All of the action in this novel takes place in a small but ecclesiastically significant English cathedral town in the late eighteenth century.

The story is narrated in the first person by a man named Dr Courtine, a historian, who visits the cathedral town just before Christmas following an invitation from an old college friend. The town is shrouded in wintry fog, light is from candles and gas lamps and it is very cold - a stage very clearly set for mysteries and misdeeds.

I found this to be a challenging read at times, more challenging than any modern novel that I have read recently. Dr Courtine is an academic, he reads dense historical texts and there are quite a few extracts from these texts to be found in this novel. Not being a fan of ninth century history, I found these hard going and had to work quite hard to keep my attention focussed. A great deal of attention is also placed on ecclesiastical hierarchies and cathedral architecture, neither of which are very familiar to me, which added to the challenge of the book.

However, persevering was worthwhile - by the time that the action got under way, I was hooked and the book became a page turner.

In conclusion, a very satisfying read that exercises your brain - unusual, I think, in a modern novel.
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4 of 5 people found the following review helpful
3.0 out of 5 stars Pretty Average, 22 Jan. 2007
By 
Mr. M. Read "mdaread" (Bristol, England) - See all my reviews
(REAL NAME)   
This review is from: The Unburied (Paperback)
Reading the other reviews on here makes me wonder if I missed something completely in this book. It's OK, fairly standard plot, not great dialogue but it's entertaining and gripping enough to be enjoyed.

I don't understand the 'complex' plot comments though. Sure, there's more than one plot going on and there's very obvious parallels between two of them but is that all a book needs to make it complex? It's quite easy to follow and, I found, didn't need too much concentration, unless you're hell bent on finding out who the killer is before the end of the book, which I wasn't, mainly because I find I didn't really care too much.

Unless I've been completely stupid and missed some fabulously intricate sub plot that weaves between the stories, then this is (I imagine, because I don't read too many of them) a standard historical murder mystery. If this is really as others have said, the cream of that particular crop, then I don't imagine I'll be reading too many more of them.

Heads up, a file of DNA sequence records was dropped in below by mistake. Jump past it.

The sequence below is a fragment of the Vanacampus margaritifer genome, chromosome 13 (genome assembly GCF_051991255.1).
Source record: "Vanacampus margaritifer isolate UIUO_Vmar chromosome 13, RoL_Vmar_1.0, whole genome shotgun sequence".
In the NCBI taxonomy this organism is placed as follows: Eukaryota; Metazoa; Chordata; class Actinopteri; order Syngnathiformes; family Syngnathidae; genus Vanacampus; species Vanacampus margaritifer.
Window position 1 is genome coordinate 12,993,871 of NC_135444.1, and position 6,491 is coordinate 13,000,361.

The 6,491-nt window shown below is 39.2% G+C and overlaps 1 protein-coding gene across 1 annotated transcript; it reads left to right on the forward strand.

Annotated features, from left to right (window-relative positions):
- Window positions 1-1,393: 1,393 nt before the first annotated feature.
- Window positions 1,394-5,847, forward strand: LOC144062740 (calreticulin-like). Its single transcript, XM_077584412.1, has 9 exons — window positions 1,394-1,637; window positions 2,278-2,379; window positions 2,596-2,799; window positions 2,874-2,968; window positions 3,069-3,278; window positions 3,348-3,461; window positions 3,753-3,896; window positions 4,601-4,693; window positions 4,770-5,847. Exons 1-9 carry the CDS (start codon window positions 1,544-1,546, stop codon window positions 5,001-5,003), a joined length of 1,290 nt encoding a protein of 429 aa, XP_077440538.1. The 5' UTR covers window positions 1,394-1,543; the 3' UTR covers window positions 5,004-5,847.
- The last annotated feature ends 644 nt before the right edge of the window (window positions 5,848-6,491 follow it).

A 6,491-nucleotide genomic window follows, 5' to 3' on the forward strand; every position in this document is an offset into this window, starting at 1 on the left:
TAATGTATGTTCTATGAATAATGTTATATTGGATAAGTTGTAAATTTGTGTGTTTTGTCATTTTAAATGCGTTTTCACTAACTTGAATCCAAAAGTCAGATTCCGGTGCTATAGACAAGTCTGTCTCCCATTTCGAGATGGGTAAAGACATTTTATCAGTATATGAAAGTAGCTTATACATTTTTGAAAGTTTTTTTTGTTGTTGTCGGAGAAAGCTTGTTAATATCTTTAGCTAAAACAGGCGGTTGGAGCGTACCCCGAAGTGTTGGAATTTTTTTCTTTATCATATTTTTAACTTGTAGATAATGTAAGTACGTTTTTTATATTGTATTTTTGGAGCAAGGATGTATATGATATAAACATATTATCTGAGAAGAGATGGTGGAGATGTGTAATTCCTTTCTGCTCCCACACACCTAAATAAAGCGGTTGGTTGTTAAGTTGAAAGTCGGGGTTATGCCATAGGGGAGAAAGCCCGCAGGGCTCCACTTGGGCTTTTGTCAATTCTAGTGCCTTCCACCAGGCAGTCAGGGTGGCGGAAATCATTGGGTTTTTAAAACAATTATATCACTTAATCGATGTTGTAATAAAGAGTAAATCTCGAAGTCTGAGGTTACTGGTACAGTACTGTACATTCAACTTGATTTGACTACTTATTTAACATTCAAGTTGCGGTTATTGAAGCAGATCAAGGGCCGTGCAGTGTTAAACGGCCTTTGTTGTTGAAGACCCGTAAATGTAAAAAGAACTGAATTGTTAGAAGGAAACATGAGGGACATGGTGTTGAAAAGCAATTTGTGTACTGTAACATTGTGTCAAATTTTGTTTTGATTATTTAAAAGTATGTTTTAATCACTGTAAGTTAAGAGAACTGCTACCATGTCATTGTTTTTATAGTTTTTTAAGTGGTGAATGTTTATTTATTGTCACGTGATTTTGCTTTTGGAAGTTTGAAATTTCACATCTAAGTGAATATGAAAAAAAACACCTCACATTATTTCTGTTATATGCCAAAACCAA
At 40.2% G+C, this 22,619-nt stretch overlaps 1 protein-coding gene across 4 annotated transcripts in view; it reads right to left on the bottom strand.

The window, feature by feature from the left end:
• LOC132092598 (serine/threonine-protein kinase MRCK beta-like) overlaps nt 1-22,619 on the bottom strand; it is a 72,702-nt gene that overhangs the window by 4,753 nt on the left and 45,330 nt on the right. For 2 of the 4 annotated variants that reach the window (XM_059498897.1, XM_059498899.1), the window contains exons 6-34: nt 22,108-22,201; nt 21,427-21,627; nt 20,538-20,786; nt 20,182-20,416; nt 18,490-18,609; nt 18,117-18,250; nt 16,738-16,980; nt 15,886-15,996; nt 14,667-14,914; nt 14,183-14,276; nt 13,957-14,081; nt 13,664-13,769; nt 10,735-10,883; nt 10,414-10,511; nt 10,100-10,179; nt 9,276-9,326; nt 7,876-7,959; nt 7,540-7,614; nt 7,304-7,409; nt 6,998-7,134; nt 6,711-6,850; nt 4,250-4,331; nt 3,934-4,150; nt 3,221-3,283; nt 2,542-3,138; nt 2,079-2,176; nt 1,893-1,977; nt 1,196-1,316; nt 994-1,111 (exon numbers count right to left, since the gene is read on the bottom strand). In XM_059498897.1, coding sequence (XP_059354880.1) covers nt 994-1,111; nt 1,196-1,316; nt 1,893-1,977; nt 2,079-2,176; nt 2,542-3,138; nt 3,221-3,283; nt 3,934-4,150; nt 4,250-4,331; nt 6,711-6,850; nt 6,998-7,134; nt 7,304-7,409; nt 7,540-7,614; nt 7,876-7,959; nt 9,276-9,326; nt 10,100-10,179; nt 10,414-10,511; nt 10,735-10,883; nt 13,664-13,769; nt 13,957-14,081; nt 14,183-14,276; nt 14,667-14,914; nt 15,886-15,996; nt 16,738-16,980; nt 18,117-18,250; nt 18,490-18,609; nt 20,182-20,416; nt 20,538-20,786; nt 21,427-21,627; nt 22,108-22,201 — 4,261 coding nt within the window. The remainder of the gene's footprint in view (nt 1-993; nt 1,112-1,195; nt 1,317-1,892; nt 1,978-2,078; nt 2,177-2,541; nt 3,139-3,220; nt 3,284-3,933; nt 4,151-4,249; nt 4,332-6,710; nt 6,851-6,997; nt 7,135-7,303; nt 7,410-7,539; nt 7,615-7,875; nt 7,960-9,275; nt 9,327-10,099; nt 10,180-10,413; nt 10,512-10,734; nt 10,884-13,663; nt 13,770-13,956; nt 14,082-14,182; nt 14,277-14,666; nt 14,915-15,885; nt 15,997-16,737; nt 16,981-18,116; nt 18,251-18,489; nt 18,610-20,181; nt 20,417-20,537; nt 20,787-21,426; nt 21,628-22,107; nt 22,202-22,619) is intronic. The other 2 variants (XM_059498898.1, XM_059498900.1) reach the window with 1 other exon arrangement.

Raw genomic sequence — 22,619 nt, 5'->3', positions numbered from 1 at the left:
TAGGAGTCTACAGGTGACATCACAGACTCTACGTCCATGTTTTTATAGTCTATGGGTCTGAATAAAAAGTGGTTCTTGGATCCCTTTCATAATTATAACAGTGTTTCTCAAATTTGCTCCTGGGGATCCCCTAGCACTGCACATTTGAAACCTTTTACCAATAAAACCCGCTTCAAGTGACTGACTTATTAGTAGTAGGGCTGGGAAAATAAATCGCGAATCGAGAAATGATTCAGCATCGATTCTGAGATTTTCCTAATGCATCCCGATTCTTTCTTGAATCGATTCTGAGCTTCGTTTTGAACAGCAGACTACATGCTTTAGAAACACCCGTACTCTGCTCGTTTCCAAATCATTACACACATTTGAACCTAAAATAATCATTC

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4.0 out of 5 stars A fantastic Gothic whodunnit with depth, 15 Feb. 2000
This review is from: The Unburied (Paperback)
Barchester Towers fused with Conan Doyle. This is a fantastic novel that interweaves the intrigue and petty politivs of a 19th century English Cathederal close with a pretty tense psychological thriller. There are dead bodies everywhere, although the chronological spacing between each death can be measured in centuries. In particular, the majority of the book is written in the first person, with all the subjectivity of observation that this entails. The narrator is frustratingly obtuse (in the Dr Watson way) and the reader constantly feels like shaking him by the lapels. However, that's the real point. The story is really just a parable for the main theme that pervades the book and is hinted at in the title. A fantastic and complex work of fiction truly worthy of the Quincuncx.
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4.0 out of 5 stars Murder mystery set in the 19th Century, 31 Jan. 2000
This review is from: The Unburied (Paperback)
A murder mystery, or rather many murder mysteries, revolving around an eminent historian who travels to a west country town to visit his old friend and to research Medieval text from the library of the nearby Church. The reader will have to keep up with the intricate plot twists and balance the many inter-connected stories that weave between one another. By the end, you'll be skipping back pages to go over the important bits, but you'll be left with a very satisfying feeling. It has been compared with Instance of the Fingerpost, but I think this was much better.
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4.0 out of 5 stars Gothic Murder Mystery done good!, 20 April 2000
By 
Ms. Lesa Smith (London) - See all my reviews
(REAL NAME)   
This review is from: The Unburied (Paperback)
This is the sort of book that will have you wanting to read it again. I found it a bit confusing to begin with. You really have concentrate on EVERYTHING that is going on in the book, down to things said by each character. I don't agree that it's better than Instance of the Fingerpost but it's certainly a great read fro those who wanted a meatier murder mystery to read. Well worth buying.
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The Unburied
The Unburied by Charles Palliser (Paperback - 1 Nov. 2000)